Bhagavad Gita, Chapter 2, Vs 37

There is everything to gain and nothing to lose in that most exciting adventure of all: the pursuit of Truth/God. 

Having been slain you will attain heaven, or having conquered you will enjoy this world, so stand up, Arjuna, resolved to battle.

According to this and previous verses, you can attain this most desirable of outcomes by following your svadharma (sva - one’s own, dharma – natural characteristic), your own ability, talent, gift, that you would naturally do best. 

You have two life purposes:
(1) one that is the same for everyone, and (2) one that is unique to you.

Some of you are now taking the Design Your Life online course and will be making this discovery. Bravo to you! It is my hope that, once you have determined your own unique svadharma, you will remember the first purpose of your life and get on with this as well, for it is primary to the fulfillment of the second. Do keep us posted on your progress.

Now let’s see what you will get for your efforts:

“heaven” – traditional
The paradise where one goes to await the next incarnation.

The word for ‘heaven’ is svarga, which means ‘the heavens’. Notice the plural. Is there more than one ‘heaven’ then? Some say there are seven heavens and seven hells, seven levels in either direction from where we are right now.  

“heaven” – in sadhana

There may be a good reason we look up when we talk or think about heaven. When the life energy in the body moves up to the crown chakra through the central channel (sushumna nadi), a loud cacophony of bells can be heard, and divine bliss is experienced. This experience can occur fairly early in sadhana. It is the inspiration behind the bells in church steeples, the ringing of bells at weddings, and the bell rung upon entering a Hindu temple (the temple is heaven).

In the state of sabija samprajnata samadhi, the paradise mentioned above is experienced. You ‘go’ there. Having directly experienced this heavenly place frees you from the fear of death. Later, when nirbija asamprajnata samadhi is achieved, you directly experience the highest heaven of the Absolute, where you are freed from both birth and death.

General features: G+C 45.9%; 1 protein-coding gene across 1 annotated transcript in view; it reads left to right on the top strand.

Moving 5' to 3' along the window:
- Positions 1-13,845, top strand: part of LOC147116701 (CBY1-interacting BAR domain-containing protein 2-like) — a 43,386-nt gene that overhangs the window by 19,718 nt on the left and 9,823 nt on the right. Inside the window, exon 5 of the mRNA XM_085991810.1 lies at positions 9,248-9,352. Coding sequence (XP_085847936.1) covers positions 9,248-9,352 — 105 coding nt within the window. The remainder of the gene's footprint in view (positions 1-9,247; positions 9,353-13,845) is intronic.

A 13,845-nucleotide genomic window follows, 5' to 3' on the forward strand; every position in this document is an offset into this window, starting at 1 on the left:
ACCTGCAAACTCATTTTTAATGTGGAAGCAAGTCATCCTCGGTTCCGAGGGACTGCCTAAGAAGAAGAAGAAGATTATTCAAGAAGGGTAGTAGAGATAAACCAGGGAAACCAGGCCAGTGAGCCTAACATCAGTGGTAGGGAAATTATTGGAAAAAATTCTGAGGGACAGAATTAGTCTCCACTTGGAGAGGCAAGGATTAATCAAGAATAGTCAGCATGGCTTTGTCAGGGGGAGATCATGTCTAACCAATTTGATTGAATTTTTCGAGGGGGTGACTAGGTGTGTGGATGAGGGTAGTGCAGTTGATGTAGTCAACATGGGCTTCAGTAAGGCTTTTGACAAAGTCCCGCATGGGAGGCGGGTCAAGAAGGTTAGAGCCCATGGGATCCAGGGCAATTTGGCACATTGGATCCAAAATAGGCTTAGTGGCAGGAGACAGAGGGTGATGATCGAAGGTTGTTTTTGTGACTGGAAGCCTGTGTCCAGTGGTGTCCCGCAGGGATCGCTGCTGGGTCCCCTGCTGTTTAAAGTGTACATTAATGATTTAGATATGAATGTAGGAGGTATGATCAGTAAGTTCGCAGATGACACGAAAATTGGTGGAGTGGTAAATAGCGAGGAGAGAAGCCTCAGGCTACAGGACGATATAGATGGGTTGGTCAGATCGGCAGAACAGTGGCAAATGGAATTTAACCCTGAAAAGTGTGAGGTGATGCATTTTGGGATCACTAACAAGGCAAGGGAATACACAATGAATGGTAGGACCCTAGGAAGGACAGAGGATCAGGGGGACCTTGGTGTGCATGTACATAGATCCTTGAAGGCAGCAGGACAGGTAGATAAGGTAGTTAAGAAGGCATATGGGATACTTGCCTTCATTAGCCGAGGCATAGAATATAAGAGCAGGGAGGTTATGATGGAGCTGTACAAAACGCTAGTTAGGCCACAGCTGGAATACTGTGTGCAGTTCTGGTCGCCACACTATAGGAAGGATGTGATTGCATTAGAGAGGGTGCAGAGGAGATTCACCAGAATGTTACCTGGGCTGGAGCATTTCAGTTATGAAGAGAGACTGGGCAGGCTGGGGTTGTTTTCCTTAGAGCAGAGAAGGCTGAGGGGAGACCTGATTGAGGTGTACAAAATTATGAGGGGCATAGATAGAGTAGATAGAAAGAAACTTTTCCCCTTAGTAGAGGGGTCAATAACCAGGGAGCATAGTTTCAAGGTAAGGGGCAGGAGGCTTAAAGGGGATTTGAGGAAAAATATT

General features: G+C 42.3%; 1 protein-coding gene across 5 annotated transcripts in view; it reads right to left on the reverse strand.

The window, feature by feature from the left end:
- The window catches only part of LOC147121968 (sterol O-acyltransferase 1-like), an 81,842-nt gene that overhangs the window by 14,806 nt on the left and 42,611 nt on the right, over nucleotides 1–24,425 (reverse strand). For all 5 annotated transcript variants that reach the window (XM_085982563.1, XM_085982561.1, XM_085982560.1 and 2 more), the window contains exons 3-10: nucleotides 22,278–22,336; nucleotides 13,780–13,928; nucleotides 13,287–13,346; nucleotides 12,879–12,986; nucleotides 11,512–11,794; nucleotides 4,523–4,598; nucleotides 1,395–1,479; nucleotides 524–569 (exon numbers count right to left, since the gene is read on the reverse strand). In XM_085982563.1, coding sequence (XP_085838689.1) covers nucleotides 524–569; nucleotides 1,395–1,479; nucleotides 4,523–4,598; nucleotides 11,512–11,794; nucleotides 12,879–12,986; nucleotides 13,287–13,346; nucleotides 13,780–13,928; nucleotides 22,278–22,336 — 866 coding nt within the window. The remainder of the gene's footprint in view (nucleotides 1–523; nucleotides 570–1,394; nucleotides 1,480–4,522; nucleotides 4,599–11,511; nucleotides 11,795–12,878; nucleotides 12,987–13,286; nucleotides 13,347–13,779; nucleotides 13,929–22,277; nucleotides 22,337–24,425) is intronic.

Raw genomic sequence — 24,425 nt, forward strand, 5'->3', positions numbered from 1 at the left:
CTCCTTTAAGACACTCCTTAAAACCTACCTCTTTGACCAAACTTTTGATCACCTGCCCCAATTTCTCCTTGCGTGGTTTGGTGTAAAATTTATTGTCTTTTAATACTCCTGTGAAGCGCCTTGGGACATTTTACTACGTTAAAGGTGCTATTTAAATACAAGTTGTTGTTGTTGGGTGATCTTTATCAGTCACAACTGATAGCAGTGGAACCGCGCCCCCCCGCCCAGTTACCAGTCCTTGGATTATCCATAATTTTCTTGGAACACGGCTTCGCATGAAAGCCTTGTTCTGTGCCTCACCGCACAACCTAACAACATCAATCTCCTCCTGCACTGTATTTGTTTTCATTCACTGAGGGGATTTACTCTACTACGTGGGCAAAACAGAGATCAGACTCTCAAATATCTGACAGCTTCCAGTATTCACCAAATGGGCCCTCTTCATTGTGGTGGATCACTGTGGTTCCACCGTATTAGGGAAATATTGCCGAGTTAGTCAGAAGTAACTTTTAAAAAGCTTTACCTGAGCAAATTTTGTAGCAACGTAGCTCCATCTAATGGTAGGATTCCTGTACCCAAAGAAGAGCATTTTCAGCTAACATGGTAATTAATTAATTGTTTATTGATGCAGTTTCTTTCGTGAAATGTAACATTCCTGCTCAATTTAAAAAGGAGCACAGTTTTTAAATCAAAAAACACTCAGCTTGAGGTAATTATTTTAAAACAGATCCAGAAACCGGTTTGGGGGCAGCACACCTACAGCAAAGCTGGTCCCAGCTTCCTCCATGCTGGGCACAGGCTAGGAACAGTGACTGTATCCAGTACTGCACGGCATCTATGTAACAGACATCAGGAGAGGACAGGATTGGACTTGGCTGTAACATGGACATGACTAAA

“heaven” – in life

There is also the idea of Heaven on Earth, that lovely dream of a good and happy life, or at least those perfect moments when everything is prosperous and in place, love is given and received, and life is good.


The point Lord Krishna is making in this verse, is that if Arjuna doesn’t quit and goes forward to take on the battle, he can’t lose — he will either gain ‘heaven’ if he ‘dies’, or have a good life if he doesn’t.

I think you will agree that, with just this short contemplation on one single verse suggesting a heavenly reward as motivation, by putting what we now know into action through the practice of meditation, heaven will naturally follow like a horse follows the groom for the lump of sugar he carries in his pocket.

Self-reference:  If you do well performing your svadharma you will enjoy a good life, or good sadhana, or if you die in the midst of it, you will go to a good place. You have nothing to lose and everything to gain.

Better one’s own dharma done poorly, than another man’s done well.

If you have forgotten what this ‘battle’ represents for you, you may want to refresh your memory by rereading earlier installments. Also, consider what the idea of ‘dying’ may suggest besides the obvious. And contemplate the phrase, “Our Father who art in Heaven…”

Durga Ma

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Bhagavad Gita, Chapter 2, Vs 33-36

You have two life purposes. One is the same for everyone, the other is unique to you.

If you will not undertake this rightful challenge, avoiding your own dharma and glory, you will gain only misfortune and harm.